NEW YORK — Disappointing holiday sales don’t tell the whole story.
While retailers spent Monday crunching the numbers from the Christmas season, the subtexts of 2004 are the continuing boom of gift cards and growing Internet sales, an extended shopping season (well into January) and a reengineering of the financial dynamics propelling stores through the fourth quarter.
And all of those add up to what are expected to be strong fourth-quarter profits for stores even as they report less-than-stellar holiday sales.
Stores often receive low marks for merchandising creativity, growing the top line, capturing new customers and for service, which hardly exists.
But when it comes to what counts the most — the bottom line — retailers are expected to come out fine. That’s due to nimble inventory management, cost and employment controls, not pushing the panic button on markdowns during this challenging holiday season, and a post-Christmas week that’s taking off.
“Retailers have done a good job of financial engineering,” noted Carl Steidtmann, chief economist with Deloitte Research. “I don’t think we’re seeing nearly the same level of promotional activity as a year ago. Retailers are very disciplined. They are maintaining inventories very tightly and they have kept their employment pretty tight.”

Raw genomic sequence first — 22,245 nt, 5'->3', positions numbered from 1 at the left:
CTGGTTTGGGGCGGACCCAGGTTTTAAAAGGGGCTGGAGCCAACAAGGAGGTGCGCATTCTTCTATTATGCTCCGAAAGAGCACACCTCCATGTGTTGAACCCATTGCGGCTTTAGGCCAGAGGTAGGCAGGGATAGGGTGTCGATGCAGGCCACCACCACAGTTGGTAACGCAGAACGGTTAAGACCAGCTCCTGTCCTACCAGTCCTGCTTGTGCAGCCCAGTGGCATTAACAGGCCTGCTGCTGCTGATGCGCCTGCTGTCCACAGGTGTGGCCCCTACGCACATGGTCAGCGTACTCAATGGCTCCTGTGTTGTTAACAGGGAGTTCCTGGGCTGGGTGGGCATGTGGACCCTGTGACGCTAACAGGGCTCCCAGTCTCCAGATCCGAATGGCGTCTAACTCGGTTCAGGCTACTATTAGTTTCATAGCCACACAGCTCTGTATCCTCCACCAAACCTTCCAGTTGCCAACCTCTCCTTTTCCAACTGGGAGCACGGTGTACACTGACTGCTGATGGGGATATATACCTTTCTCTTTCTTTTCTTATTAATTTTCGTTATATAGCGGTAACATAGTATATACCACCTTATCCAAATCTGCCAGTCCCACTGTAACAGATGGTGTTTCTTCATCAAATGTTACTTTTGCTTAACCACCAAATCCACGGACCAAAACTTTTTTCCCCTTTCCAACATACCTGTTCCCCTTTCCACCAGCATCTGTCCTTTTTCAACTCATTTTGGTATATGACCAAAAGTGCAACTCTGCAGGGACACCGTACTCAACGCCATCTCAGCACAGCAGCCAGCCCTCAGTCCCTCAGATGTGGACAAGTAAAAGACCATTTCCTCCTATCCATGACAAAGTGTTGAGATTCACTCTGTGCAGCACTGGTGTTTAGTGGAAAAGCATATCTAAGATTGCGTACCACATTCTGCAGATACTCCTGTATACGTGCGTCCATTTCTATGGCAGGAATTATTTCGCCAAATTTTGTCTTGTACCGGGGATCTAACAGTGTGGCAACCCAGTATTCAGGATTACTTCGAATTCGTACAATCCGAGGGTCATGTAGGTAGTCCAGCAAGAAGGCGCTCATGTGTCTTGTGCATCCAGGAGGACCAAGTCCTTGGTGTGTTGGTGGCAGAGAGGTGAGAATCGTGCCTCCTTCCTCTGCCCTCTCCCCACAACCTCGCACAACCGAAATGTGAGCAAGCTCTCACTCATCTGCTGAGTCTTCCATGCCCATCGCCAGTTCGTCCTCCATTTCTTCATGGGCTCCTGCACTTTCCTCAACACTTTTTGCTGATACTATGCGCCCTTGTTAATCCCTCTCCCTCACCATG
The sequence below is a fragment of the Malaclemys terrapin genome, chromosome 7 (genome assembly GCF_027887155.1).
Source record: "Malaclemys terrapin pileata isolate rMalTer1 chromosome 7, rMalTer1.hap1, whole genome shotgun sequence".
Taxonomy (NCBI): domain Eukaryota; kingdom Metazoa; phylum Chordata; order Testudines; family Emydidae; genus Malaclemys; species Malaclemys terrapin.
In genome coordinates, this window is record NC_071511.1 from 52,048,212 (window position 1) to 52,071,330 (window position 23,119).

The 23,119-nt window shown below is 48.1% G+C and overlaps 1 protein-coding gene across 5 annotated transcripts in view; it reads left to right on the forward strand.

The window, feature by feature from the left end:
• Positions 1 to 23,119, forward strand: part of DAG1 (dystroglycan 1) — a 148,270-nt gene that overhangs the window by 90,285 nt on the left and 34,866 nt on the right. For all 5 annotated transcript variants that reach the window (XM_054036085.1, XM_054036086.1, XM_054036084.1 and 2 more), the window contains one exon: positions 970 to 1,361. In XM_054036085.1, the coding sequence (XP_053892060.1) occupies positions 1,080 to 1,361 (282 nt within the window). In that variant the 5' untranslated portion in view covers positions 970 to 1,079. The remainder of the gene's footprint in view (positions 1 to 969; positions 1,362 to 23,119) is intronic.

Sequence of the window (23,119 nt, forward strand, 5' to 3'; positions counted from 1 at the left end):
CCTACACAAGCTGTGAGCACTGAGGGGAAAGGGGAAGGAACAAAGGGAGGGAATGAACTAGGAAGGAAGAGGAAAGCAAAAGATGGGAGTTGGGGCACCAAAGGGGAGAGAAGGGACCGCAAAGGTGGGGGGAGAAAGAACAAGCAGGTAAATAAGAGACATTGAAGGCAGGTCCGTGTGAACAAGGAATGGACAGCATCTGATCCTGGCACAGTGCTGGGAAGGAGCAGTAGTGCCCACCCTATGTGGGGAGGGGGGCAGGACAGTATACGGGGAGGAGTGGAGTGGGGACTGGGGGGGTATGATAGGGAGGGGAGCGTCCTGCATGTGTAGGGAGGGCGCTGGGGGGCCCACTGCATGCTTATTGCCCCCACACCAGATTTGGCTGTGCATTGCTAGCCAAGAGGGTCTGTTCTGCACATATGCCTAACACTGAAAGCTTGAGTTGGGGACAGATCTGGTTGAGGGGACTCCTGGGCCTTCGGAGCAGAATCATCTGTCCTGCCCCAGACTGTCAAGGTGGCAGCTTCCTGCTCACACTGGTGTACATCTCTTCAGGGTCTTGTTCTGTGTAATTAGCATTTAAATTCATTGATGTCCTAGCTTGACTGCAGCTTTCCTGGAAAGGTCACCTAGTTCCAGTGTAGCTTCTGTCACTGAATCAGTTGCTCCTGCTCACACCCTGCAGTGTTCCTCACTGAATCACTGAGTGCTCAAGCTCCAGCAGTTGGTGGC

What does inventory control entail? It’s all about “having the right inventory, being able to recognize good sellers early, stocking up on those and cutting losses quickly, maintaining close relationships with suppliers to respond quickly to changes with consumer demands,” Steidtmann said. Some retailers have also employed markdown management software to control promotions, and therefore, profits. The results are measurable.
Steidtmann predicted operating profit gains for the fourth quarter, on average, will be in the low double digits, and the year’s profits “will be along those lines as well, if not a little better,” he said, considering the current quarter is up against a strong comparison to a year ago and spring ’04 was so buoyant.
The fourth quarter for apparel retailers accounts for about 40 percent of annual sales and roughly 50 percent of annual profits, Steidtmann said. Jewelry retailers would score more of their sales and profits in the fourth quarter, and food retailers would score less, he noted.
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